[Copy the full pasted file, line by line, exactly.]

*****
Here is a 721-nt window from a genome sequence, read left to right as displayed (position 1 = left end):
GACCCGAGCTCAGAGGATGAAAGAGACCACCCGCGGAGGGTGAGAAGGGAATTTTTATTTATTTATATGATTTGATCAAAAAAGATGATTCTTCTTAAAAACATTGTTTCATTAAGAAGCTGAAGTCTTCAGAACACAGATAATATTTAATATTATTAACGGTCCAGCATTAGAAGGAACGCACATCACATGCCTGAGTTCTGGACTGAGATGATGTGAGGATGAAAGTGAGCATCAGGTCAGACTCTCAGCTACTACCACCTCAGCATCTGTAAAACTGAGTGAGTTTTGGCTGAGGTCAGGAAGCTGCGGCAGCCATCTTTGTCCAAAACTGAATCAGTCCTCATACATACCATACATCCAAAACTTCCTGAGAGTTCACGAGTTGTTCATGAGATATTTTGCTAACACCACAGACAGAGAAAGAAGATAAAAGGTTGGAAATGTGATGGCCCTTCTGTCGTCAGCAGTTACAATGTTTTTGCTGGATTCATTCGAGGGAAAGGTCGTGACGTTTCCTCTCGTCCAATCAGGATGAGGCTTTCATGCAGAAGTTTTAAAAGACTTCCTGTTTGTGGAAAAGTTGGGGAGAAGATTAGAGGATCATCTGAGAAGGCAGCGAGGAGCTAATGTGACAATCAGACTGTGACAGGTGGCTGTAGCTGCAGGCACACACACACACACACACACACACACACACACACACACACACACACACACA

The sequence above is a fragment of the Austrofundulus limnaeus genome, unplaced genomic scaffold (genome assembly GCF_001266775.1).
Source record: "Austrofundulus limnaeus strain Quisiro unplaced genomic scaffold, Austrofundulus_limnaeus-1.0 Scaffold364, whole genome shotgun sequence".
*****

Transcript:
Here is a 721-nt window from a genome sequence, read left to right as displayed (position 1 = left end):
GACCCGAGCTCAGAGGATGAAAGAGACCACCCGCGGAGGGTGAGAAGGGAATTTTTATTTATTTATATGATTTGATCAAAAAAGATGATTCTTCTTAAAAACATTGTTTCATTAAGAAGCTGAAGTCTTCAGAACACAGATAATATTTAATATTATTAACGGTCCAGCATTAGAAGGAACGCACATCACATGCCTGAGTTCTGGACTGAGATGATGTGAGGATGAAAGTGAGCATCAGGTCAGACTCTCAGCTACTACCACCTCAGCATCTGTAAAACTGAGTGAGTTTTGGCTGAGGTCAGGAAGCTGCGGCAGCCATCTTTGTCCAAAACTGAATCAGTCCTCATACATACCATACATCCAAAACTTCCTGAGAGTTCACGAGTTGTTCATGAGATATTTTGCTAACACCACAGACAGAGAAAGAAGATAAAAGGTTGGAAATGTGATGGCCCTTCTGTCGTCAGCAGTTACAATGTTTTTGCTGGATTCATTCGAGGGAAAGGTCGTGACGTTTCCTCTCGTCCAATCAGGATGAGGCTTTCATGCAGAAGTTTTAAAAGACTTCCTGTTTGTGGAAAAGTTGGGGAGAAGATTAGAGGATCATCTGAGAAGGCAGCGAGGAGCTAATGTGACAATCAGACTGTGACAGGTGGCTGTAGCTGCAGGCACACACACACACACACACACACACACACACACACACACACACACACACACA

The sequence above is a fragment of the Austrofundulus limnaeus genome, unplaced genomic scaffold (genome assembly GCF_001266775.1).
Source record: "Austrofundulus limnaeus strain Quisiro unplaced genomic scaffold, Austrofundulus_limnaeus-1.0 Scaffold364, whole genome shotgun sequence".